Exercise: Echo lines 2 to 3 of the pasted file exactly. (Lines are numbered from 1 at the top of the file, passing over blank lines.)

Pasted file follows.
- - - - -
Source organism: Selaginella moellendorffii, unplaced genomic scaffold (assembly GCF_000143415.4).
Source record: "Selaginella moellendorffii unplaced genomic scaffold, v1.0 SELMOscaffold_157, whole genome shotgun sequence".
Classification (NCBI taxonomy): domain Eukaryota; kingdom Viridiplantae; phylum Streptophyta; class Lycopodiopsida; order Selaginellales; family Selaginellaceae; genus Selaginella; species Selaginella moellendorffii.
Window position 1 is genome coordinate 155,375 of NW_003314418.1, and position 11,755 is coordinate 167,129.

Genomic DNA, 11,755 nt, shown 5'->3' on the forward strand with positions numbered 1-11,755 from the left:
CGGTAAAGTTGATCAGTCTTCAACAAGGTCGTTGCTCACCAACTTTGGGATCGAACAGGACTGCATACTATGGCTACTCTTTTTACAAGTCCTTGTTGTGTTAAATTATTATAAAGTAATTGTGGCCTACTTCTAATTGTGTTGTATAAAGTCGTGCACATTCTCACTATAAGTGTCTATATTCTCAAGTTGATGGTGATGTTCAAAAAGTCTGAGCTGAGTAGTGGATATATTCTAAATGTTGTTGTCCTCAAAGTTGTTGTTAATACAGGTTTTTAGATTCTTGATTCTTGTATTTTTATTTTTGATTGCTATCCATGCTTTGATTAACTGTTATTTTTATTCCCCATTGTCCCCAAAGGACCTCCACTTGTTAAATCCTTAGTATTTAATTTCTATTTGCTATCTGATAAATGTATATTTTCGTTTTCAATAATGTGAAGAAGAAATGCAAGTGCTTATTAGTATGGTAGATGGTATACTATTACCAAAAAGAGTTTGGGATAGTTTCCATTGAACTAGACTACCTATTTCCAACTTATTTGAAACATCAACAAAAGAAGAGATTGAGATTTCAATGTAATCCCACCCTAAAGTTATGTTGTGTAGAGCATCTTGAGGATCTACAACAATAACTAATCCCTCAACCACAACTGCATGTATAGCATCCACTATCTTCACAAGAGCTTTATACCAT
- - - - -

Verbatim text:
Source record: "Selaginella moellendorffii unplaced genomic scaffold, v1.0 SELMOscaffold_157, whole genome shotgun sequence".
Classification (NCBI taxonomy): domain Eukaryota; kingdom Viridiplantae; phylum Streptophyta; class Lycopodiopsida; order Selaginellales; family Selaginellaceae; genus Selaginella; species Selaginella moellendorffii.